Various controversial reports on the mechanical cleansing efficacy of the miswak have been published. Previous studies have revealed that higher plaque and gingival bleeding in chewing stick users as compared with toothbrush users. [10] Studies have also revealed that poor oral hygiene with those using chewing sticks may be a reflection of poor techniques. [10],[11] Furthermore, the difference in topographic design of handles and bristles of miswak stick might be other reason of poor plaque control in miswak users. Studies have revealed that miswak bristles are not similar to the toothbrush bristles that are used to remove plaque from the tooth surfaces mechanically. [19] Unlike a conventional toothbrush, the bristles of the miswak lie in the same long axis as its handle. [10],[11],[19] The angulations in the toothbrush enable it to adapt more easily to the distal tooth surfaces, particularly on the posterior teeth. However, the techniques employed for removing plaque mechanically from outer surface and interproximal sites are similar with the toothbrush and the chewing stick, e.g., vertical and horizontal brushing. [20],[21] These techniques primarily depend upon the people's attitudes, knowledge, and manual dexterity. [20] These mechanical differences were evident in our result also, and miswak bristles were not as effective as tooth brush bristles on outer surface area as well as interproximal area. These findings suggest that mechanically, miswak when not used in conjunctions to tooth brushes is not as effective as toothbrushes in cleaning the tooth surfaces.

In the present study, a standardized design was developed to minimize the effects of other variables, which could affect plaque control, including type of toothbrush and/or chewing stick (miswak), frequency of tooth brushing and/or miswak, and the technique of tooth brushing and/or miswak. The study condition was standardized by instructing all subjects on how to use the identical conventional toothbrushes and chewing sticks under direct supervision of investigator. Furthermore, all participants were issued with identical conventional toothbrushes and fresh chewing sticks of fairly uniform length.

Digital image analysis of plaque coverage was done for anterior region of dentition. Studies have revealed that in anterior region, the strokes and bristle angulations remain the same in both toothbrush and miswak stick and differ to great extent in posterior dentition. [20] Thus, an attempt was made to measure the covered plaque area from matched mechanical cleansing procedure in anterior dentition, which was not possible in posterior dentition.

Our result showed a beneficial effect of miswak on gingival health when used as an adjunct to tooth brushing method. This change could be attributed to the effect of different therapeutic components reported in the extract of miswak. Mentioned therapeutic components have been shown to beneficially influence the gingival health and plaque inhibition in various in vitro and in vivo studies. [7],[22],[23],[24],[25],[26],[27],[28]

Silica in miswak acts as an abrasive material to remove plaques and stains. [7] Tannins (tannic acid) exert an astringent effect on the mucous membrane, thus reducing the clinically detectable gingivitis. [7],[21],[22] Alkaloids exert a bactericidal effect and stimulatory action on the gingiva. [23] Essential (volatile) oils possess characteristic aroma and exert carminative, antiseptic action. [7],[21],[24] The sulphur compounds have a bactericidal effect. [7],[25],[26] Vitamin C helps in the healing and repair of tissues. [7] Sodium bicarbonate (baking soda), NaHCO 3 , has mild abrasive properties and has a mild germicidal action. [25],[26],[27] High concentrations of chloride inhibit calculus formation. [28] These therapeutic findings of previous studies could be the reason for improved gingival health in the present study.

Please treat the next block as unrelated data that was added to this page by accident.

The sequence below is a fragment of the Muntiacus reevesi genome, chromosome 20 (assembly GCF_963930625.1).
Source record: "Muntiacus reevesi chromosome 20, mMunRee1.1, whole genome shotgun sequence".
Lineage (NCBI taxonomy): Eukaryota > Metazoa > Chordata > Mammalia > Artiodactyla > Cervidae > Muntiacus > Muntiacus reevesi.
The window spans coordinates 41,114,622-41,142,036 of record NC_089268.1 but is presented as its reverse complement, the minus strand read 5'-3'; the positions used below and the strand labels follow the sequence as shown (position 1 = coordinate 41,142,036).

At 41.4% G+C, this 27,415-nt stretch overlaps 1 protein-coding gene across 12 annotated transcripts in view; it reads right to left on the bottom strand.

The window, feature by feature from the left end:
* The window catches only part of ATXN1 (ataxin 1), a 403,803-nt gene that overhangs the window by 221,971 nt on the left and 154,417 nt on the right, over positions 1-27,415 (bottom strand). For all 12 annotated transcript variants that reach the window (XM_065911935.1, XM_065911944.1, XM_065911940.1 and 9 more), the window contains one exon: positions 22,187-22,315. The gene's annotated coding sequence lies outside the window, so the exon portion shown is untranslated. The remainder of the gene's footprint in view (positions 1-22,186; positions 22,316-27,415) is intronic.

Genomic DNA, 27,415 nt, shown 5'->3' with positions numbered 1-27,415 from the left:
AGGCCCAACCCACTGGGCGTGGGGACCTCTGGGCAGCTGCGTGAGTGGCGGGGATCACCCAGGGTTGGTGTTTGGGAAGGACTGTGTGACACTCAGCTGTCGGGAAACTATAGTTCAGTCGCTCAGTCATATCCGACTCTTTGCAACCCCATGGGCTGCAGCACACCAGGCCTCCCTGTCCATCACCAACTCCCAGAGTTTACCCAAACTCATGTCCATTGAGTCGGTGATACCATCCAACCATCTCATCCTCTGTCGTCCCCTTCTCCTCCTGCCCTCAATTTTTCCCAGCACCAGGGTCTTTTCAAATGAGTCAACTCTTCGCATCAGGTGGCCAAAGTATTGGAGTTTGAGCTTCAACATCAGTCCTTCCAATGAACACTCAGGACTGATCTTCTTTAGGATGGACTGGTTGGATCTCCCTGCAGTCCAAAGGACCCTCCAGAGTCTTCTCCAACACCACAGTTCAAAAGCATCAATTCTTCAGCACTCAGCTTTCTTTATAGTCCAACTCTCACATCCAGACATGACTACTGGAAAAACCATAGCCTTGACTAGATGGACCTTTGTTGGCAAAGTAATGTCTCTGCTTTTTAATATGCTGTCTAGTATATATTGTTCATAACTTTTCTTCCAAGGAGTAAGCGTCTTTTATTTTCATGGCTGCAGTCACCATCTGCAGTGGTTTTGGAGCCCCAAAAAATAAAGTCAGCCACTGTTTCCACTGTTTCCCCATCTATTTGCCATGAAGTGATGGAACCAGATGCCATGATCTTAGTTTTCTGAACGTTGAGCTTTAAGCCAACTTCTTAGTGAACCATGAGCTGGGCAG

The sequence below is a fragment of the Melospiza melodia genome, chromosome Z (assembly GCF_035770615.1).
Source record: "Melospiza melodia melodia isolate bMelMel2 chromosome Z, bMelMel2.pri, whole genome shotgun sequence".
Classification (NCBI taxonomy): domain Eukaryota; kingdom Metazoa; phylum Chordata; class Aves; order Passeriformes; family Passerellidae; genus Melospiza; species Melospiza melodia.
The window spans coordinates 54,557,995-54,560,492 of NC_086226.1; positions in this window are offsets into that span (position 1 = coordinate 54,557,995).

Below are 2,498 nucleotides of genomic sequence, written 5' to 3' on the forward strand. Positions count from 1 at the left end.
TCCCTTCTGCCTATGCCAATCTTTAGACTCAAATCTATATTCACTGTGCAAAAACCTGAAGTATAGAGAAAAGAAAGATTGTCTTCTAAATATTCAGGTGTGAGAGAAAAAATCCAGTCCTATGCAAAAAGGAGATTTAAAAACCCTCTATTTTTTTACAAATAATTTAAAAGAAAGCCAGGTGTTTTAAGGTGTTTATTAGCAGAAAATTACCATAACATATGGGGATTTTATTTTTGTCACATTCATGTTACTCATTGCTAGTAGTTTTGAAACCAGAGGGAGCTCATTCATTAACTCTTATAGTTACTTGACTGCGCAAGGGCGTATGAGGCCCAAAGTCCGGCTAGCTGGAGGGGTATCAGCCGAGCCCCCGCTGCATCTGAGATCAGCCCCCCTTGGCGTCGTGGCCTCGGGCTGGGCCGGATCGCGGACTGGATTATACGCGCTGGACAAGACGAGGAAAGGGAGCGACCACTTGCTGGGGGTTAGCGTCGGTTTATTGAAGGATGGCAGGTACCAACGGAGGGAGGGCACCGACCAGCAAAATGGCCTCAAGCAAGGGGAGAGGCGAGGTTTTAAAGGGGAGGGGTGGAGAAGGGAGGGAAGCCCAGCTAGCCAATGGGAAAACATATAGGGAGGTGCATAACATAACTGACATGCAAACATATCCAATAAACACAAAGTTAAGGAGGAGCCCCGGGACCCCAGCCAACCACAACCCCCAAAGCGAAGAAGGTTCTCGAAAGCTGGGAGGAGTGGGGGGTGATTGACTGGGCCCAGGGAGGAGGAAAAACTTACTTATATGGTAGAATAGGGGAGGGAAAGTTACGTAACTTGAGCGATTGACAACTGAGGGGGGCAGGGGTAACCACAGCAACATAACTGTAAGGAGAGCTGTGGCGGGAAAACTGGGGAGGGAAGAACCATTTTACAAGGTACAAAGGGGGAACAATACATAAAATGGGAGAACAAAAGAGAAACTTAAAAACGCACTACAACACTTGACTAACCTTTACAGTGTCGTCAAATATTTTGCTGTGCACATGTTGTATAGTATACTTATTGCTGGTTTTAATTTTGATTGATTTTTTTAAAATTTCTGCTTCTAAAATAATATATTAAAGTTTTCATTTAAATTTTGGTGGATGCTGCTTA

In the present study, subjects were advised to use freshly prepared miswak stick at indicated time interval. Previous studies have revealed that freshly prepared miswak sticks have no cytotoxic effect on periodontal tissue. [29] However, the same plant used even after 24 hours does contain harmful cytotoxic components and has potential to damage periodontal cells. [29] Based on these findings, we recommended cutting the used portion of the miswak after it has been used for one day and preparing a fresh part for the next use.

In the present study, miswak stick was used instead of miswak extract in mouthwash or toothpaste form assuming that miswak stick will provide both the mechanical and chemical effect supported by previous published literatures. [19],[20],[21],[22],[23],[24],[25],[26],[27],[28] Our results showed beneficial chemical therapeutic action of miswak stick juice on gingival health, which was extracted on chewing miswak stick. No mechanical beneficial effect was observed when compared with toothbrush. Our results are in agreement with a controlled study, [30] where it was reported that powdered miswak if used with a mechanically proper device i.e. toothbrush, will give better results than miswak sticks alone or commercial toothpowder on gingival health. Presently, many commercial preparations are available in market as toothpaste, but no preparation presently exists in the form of mouthwash or in-office therapeutic medicament in the market. Thus, in future, well-controlled studies are required to evaluate miswak based therapeutic medicament, which can be used in treatment of mild to moderate gingival diseases.


   Conclusion Top